Sri Chakra and Sri Vidya

According to Tantric texts, the Chakra, Mandala or Yantra is a sphere of influence and a consecrated environment. It is an instrument to harmonize feelings; and also to coordinate inner and outer forces.

The term Yantra is derived from the root yam suggesting a sense of control (say, as in niyantra to control), giving raise to the meaning of an instrument that can control or be controlled. In that sense, the body is a yantra. The other term tra is from the root word trayati, that which liberates. Yantra is that which controls and liberates. It draws towards the centre as also takes away from the centre of all reality.

The basic energies of the universe, which are idealized as the deities, can be approached through a mental creative process, that is, through words or through created forms. The Deities are therefore represented both in words and forms.

There are different degrees of abstraction. We can represent a deity through the description of its characteristics in words, or sounds, that is, mantras. Similarly, we can represent a deity through diagrams, geometrical abstractions   or patterns, the yantra. The representation of a deity through mantra or yantra is considered more subtle than through an image.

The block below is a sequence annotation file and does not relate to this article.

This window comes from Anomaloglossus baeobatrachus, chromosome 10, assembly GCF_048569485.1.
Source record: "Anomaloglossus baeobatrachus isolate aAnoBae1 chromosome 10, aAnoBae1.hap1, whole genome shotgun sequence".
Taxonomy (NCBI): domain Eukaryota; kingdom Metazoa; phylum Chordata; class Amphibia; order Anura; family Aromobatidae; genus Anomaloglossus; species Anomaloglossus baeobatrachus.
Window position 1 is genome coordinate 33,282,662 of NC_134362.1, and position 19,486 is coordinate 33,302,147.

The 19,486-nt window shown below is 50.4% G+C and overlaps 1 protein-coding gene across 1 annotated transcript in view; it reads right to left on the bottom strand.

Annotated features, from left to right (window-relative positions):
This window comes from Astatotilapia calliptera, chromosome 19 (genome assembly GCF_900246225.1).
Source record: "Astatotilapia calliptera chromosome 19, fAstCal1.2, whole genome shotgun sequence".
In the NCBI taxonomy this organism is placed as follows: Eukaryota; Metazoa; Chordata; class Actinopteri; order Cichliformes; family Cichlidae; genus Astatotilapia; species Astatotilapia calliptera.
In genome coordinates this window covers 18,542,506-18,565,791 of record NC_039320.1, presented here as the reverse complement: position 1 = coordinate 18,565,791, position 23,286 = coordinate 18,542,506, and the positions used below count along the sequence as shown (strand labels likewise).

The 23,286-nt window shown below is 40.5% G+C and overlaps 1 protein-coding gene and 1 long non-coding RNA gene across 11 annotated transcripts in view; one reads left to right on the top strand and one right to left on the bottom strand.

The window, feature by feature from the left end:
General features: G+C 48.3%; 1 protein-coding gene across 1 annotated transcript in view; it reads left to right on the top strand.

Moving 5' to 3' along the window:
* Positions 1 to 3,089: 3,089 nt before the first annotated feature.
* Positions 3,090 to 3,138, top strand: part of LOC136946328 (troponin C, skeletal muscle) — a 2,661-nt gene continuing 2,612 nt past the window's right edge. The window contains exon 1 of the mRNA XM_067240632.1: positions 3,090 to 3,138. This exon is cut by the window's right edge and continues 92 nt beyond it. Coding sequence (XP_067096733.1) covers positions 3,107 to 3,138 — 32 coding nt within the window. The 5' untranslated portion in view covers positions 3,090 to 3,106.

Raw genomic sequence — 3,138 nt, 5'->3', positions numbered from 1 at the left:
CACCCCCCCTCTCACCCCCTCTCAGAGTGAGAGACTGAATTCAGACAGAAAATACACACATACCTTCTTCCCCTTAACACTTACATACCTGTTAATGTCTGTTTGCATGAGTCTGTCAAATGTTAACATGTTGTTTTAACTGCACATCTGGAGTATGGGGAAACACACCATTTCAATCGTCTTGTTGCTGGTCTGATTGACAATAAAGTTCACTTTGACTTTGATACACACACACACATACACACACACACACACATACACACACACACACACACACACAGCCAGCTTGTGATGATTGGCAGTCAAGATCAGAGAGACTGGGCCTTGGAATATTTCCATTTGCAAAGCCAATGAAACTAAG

Yantras are the visual equivalents of the mantras. The yantra has the mantra as its soul; and the deity is the soul of the mantra. The difference between the mantra and the deity is the difference between the body and the soul. The deity is invoked by drawing its yantra and calling its subtle name (bija akshara).

All the elementary geometric figures –lines, triangles, crosses, and point (bindu) – have a symbolic value corresponding to their basic notions. They can be combined to form complex figures to give expression to forces, the inner aspects and qualities embodied in a given form of creation. It is said, there no shape, no form which may not be reduced to yantra patterns. Every shape, every leaf, every flower is a yantra, which through its shape, colour, formation, perfume can tell the story of its creation.

srichakra0001

Yantras which are drawn on flat surfaces are basically conceived as solid forms. The drawing is a mere suggestion of its three dimensional aspects of the yantra. And, the yantra is itself a static image of the moving, living combination of forces represented in a divinity.

PANCHALOGHA MAHA MERU Sri yanta 3d

A Yantra is structured in three levels, of spaces(i) the level of physical world of beings and things (mahakasha); (ii) the level of thoughts and feelings (Chittakasha); and (iii) the level of pure, undifferentiated consciousness (Chidakasha).

The first level is predominantly inert , Tamas; while the second level is active and emotional, Rajas. The third level is of light and pure awareness Sattva.

A Yantra is a means to progress from the gross to the subtle, sukshma.

To put it in another way, Yantra is an instrument to transform matter into energy ; and, the energy into consciousness. In the final analysis, the walls separating the objective world, the subjective person and the Universal consciousness break down; and, it is all One at the end. This complete harmony of existence is symbolized by Bindu; a dimensionless point at the center of the Yantra or Chakra.